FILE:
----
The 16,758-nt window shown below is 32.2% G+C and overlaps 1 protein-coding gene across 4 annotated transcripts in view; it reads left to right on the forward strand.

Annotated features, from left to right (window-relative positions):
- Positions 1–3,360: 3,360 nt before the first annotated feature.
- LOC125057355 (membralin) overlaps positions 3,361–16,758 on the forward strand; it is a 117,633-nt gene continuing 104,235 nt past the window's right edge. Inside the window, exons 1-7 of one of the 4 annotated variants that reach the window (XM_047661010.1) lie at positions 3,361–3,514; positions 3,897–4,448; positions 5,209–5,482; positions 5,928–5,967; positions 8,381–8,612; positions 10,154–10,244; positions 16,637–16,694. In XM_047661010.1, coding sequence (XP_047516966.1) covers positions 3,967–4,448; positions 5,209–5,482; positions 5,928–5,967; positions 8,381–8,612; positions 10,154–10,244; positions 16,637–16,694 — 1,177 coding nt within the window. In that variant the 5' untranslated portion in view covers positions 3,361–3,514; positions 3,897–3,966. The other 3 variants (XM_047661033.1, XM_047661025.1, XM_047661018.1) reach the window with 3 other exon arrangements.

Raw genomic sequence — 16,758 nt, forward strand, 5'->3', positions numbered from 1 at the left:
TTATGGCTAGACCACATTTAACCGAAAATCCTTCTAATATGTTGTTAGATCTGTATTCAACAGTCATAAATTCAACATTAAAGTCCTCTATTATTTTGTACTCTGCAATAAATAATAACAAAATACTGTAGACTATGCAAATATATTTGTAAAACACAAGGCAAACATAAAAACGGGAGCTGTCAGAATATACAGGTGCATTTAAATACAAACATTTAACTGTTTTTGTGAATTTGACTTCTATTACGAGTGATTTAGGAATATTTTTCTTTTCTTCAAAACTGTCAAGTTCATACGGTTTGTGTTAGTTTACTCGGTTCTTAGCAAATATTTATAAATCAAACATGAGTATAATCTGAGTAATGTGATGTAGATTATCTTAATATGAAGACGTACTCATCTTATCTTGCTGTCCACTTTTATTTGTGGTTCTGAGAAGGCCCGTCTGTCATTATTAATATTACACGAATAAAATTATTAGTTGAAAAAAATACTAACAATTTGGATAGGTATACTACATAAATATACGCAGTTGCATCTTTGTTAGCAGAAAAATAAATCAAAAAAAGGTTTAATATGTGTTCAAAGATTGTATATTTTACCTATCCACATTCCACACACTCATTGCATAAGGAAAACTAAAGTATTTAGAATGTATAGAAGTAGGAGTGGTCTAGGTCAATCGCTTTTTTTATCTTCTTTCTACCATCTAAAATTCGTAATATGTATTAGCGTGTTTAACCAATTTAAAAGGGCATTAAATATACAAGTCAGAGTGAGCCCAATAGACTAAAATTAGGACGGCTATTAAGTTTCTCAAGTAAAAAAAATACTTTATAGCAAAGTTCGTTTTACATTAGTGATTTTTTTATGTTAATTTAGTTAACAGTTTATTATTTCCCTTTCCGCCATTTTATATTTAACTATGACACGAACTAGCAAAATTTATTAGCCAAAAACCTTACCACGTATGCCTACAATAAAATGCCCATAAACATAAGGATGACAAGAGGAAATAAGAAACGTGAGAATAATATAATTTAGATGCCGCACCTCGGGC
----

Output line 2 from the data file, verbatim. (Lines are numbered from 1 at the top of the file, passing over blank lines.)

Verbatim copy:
Annotated features, from left to right (window-relative positions):